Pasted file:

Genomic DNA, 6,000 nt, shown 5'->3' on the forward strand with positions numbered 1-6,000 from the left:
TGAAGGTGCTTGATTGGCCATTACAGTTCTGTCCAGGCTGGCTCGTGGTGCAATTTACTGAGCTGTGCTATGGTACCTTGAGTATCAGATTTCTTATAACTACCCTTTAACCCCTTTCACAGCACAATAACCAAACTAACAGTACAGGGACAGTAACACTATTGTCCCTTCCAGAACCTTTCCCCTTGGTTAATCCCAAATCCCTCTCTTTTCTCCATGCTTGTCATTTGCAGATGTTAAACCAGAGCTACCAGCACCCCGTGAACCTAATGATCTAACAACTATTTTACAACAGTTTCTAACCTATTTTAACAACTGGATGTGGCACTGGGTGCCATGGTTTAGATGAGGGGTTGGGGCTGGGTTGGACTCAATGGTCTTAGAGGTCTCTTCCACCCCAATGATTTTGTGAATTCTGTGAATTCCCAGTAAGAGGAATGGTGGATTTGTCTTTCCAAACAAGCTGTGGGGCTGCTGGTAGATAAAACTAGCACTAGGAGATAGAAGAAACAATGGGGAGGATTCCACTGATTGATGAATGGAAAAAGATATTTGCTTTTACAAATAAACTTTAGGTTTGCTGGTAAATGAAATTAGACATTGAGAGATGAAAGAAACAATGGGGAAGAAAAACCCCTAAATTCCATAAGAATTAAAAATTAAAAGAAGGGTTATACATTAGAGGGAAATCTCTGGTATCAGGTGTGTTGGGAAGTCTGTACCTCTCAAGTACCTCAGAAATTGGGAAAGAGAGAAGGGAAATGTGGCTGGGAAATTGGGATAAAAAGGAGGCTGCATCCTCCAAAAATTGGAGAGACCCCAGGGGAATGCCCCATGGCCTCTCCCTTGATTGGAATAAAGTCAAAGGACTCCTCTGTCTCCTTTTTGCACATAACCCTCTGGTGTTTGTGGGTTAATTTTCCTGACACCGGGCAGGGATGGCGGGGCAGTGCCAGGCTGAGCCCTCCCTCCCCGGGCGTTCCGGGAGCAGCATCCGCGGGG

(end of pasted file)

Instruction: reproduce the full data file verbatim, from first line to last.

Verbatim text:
Genomic DNA, 6,000 nt, shown 5'->3' on the forward strand with positions numbered 1-6,000 from the left:
TGAAGGTGCTTGATTGGCCATTACAGTTCTGTCCAGGCTGGCTCGTGGTGCAATTTACTGAGCTGTGCTATGGTACCTTGAGTATCAGATTTCTTATAACTACCCTTTAACCCCTTTCACAGCACAATAACCAAACTAACAGTACAGGGACAGTAACACTATTGTCCCTTCCAGAACCTTTCCCCTTGGTTAATCCCAAATCCCTCTCTTTTCTCCATGCTTGTCATTTGCAGATGTTAAACCAGAGCTACCAGCACCCCGTGAACCTAATGATCTAACAACTATTTTACAACAGTTTCTAACCTATTTTAACAACTGGATGTGGCACTGGGTGCCATGGTTTAGATGAGGGGTTGGGGCTGGGTTGGACTCAATGGTCTTAGAGGTCTCTTCCACCCCAATGATTTTGTGAATTCTGTGAATTCCCAGTAAGAGGAATGGTGGATTTGTCTTTCCAAACAAGCTGTGGGGCTGCTGGTAGATAAAACTAGCACTAGGAGATAGAAGAAACAATGGGGAGGATTCCACTGATTGATGAATGGAAAAAGATATTTGCTTTTACAAATAAACTTTAGGTTTGCTGGTAAATGAAATTAGACATTGAGAGATGAAAGAAACAATGGGGAAGAAAAACCCCTAAATTCCATAAGAATTAAAAATTAAAAGAAGGGTTATACATTAGAGGGAAATCTCTGGTATCAGGTGTGTTGGGAAGTCTGTACCTCTCAAGTACCTCAGAAATTGGGAAAGAGAGAAGGGAAATGTGGCTGGGAAATTGGGATAAAAAGGAGGCTGCATCCTCCAAAAATTGGAGAGACCCCAGGGGAATGCCCCATGGCCTCTCCCTTGATTGGAATAAAGTCAAAGGACTCCTCTGTCTCCTTTTTGCACATAACCCTCTGGTGTTTGTGGGTTAATTTTCCTGACACCGGGCAGGGATGGCGGGGCAGTGCCAGGCTGAGCCCTCCCTCCCCGGGCGTTCCGGGAGCAGCATCCGCGGGG